Gransnet forums


To be frustrated by Gransnet comment?

(83 Posts)
Youcantchoosethem Sun 31-Jan-21 10:50:38

Got today’s Gransnet email mailing this morning by and always read them. Today though got really quite frustrated by a line in the “advert” for the decluttering story saying “ Lockdown means we're all stuck at home with time on our hands”

Come on Gransnet many of us are key workers, working harder than ever during lockdown and this type of generalisation when we are tired is not needed! Sorry for the rant... calmer now. Time for a long walk to get fresh air. It’s been quite a week.

Chewbacca Sun 31-Jan-21 10:56:49

I agree youcantchoosethem. There seems to be a general, outdated concensus that older people sit at home knitting shreddies and making flapjack 24/7. In fact many of us are still working in responsible jobs, contributing to the economy and adding to our skills base to further our careers. It's lazy stereotyping.

harrysgran Sun 31-Jan-21 12:15:52

I agree it does seem those of us who go out to work and are key workers are often in the minority when it comes to stereotyping time on your hands is a luxury when your a working Gran

Blossoming Sun 31-Jan-21 12:24:04

I used to hate the assumption that I couldn’t possibly be working, firstly due to disability and later due to age. It’s such lazy stereotyping. I retired a year ago and still don’t have much time on my hands.

Maggiemaybe Sun 31-Jan-21 13:17:00

I’ve just had a run of telephone physio appointments and my therapist was checking how much range of movement I’d got back in my shoulder. The last question was And can you still do your knitting?. I can’t imagine she’d have asked this if I was 20 something! I did refrain from replying that yes, it’s a miracle, as I never could knit before...

sodapop Sun 31-Jan-21 13:33:45

gringrin Maggiemaybe

Charleygirl5 Sun 31-Jan-21 14:07:48

Maggiemaybe I would not have been able to let that comment go unchallenged. I started and stopped knitting around the age of 8. If I could not finish something in two hours I was not interested.

lemongrove Sun 31-Jan-21 14:13:52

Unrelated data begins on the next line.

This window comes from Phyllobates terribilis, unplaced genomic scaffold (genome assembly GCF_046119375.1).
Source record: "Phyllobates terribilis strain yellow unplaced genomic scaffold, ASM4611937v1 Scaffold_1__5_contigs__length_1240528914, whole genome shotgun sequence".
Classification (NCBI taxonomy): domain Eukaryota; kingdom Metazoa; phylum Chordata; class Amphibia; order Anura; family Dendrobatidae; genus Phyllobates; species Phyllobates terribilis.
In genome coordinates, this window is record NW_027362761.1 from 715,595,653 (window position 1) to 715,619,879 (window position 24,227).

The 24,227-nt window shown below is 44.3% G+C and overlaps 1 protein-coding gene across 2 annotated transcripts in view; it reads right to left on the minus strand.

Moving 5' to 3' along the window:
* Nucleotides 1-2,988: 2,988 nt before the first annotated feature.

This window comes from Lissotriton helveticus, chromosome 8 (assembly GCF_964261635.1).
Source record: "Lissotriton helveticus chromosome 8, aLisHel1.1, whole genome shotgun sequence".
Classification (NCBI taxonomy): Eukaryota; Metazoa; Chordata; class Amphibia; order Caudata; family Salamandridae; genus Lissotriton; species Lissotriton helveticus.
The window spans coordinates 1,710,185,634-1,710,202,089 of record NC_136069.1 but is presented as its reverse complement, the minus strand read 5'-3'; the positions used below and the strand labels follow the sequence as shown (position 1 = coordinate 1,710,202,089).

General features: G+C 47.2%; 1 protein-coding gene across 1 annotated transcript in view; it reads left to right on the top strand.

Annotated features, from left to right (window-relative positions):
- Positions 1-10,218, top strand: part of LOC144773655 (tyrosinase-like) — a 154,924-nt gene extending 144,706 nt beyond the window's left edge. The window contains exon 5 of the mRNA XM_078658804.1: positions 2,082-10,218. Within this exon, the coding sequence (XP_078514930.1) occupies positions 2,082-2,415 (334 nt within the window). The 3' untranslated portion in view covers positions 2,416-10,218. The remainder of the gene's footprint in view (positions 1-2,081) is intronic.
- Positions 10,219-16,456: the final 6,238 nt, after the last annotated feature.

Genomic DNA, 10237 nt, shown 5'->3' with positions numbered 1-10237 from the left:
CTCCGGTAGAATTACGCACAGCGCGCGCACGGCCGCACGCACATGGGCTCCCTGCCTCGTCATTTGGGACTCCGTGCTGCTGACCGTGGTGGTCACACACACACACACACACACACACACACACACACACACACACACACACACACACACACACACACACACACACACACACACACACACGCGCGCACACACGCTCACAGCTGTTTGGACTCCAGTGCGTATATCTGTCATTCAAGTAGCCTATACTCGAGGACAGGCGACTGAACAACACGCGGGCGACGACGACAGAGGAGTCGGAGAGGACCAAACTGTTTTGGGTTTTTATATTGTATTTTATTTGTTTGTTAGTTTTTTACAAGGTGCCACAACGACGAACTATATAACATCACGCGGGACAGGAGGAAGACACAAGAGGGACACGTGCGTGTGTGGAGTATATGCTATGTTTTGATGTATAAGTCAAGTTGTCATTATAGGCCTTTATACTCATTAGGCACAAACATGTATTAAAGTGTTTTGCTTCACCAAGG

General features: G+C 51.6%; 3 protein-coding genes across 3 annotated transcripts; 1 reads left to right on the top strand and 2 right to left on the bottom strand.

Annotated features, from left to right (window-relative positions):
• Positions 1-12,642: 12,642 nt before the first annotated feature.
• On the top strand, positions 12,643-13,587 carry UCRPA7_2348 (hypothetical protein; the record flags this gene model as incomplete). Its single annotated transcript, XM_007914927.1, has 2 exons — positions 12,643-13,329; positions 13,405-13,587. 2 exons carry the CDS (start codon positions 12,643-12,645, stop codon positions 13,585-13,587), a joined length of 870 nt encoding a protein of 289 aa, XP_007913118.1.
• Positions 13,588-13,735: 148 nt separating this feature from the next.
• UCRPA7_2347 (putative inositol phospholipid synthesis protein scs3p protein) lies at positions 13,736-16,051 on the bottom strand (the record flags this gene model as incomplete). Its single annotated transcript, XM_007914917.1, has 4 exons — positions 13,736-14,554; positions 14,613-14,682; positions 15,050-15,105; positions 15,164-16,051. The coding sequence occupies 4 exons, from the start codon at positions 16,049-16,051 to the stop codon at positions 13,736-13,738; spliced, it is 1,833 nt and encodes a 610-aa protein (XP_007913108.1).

Haha! If only you had said that Maggie ?
Perhaps next time she would ask ‘ and can you still do your rock climbing?’

Granarchist Sun 31-Jan-21 14:14:43

Knitting? Really? Ooooo the temptation to be really sarky. Yrs ago a friend who was a grandmother many times over was told at her post op appointment (major bladder surgery) that she could resume normal life. She replied that was a good thing as they were hay baling the following week and she would be shifting around 500 bales - the medic went beserk. He could not compute that as a farmer her 'normal' life did not entail sitting in a rocking chair and knitting. He learnt a valuable lesson in not making assumptions.

EllanVannin Sun 31-Jan-21 14:16:51

It surprises me greatly that many people don't live in the real world----in fact it's quite scary to think how these people would fare in a crisis.

Septimia Sun 31-Jan-21 14:17:53

I worked at home for a number of years long before lockdown. People seemed to assume that I wasn't doing anything and was therefore available for whatever they wanted. Yes, my time was more flexible, but I still had the same amount to do.

People working from home during the pandemic are often working harder than usual (e.g.teachers) and are usually obliged to stick to office hours.

Even those of us who are retired don't necessarily have time on our hands. We're busy with DIY, but also with running various projects that are keeping other retired folk occupied while stuck indoors.

Septimia Sun 31-Jan-21 14:21:42

Following up on the 'knitting' comments, when my mum reached 70 she had a visit from the district nurse for a health check.

Eventually the nurse got round to asking what she did about cutting her toenails, Mum had never had a problem with that and was getting a bit fed up with the questions, so she replied "I bite them" !

Namsnanny Sun 31-Jan-21 14:21:47

Ooo I do wish you had said that Maggiemaybe.
I would love to have heard her reply.

I wonder what the question would be to a 20+yold?

And can you still do .........?? Answers on a postcard please!grin

Namsnanny Sun 31-Jan-21 14:24:22

Septimia gringringringrin That's made my day!

Ladyleftfieldlover Sun 31-Jan-21 14:25:53

At least you get an email! I have requested one twice, but it has never arrived!

Oopsadaisy1 Sun 31-Jan-21 14:29:09

Do you think that GransNet is trying to narrow the posters to the over 75s?
this is why the interference by the moderators is so silly, treating us all like old people who aren’t able to stand the odd debate that gets heated, this was referred to in a thread recently.
Maybe they want stay at home , knitting Grannies to stay here and be targeted more accurately by their advertisers? Anyone too young for these adverts can presumably find a place over at MumsNet.

NotSpaghetti Sun 31-Jan-21 14:34:57


I agree youcantchoosethem. There seems to be a general, outdated concensus that older people sit at home knitting shreddies and making flapjack 24/7. In fact many of us are still working in responsible jobs, contributing to the economy and adding to our skills base to further our careers. It's lazy stereotyping.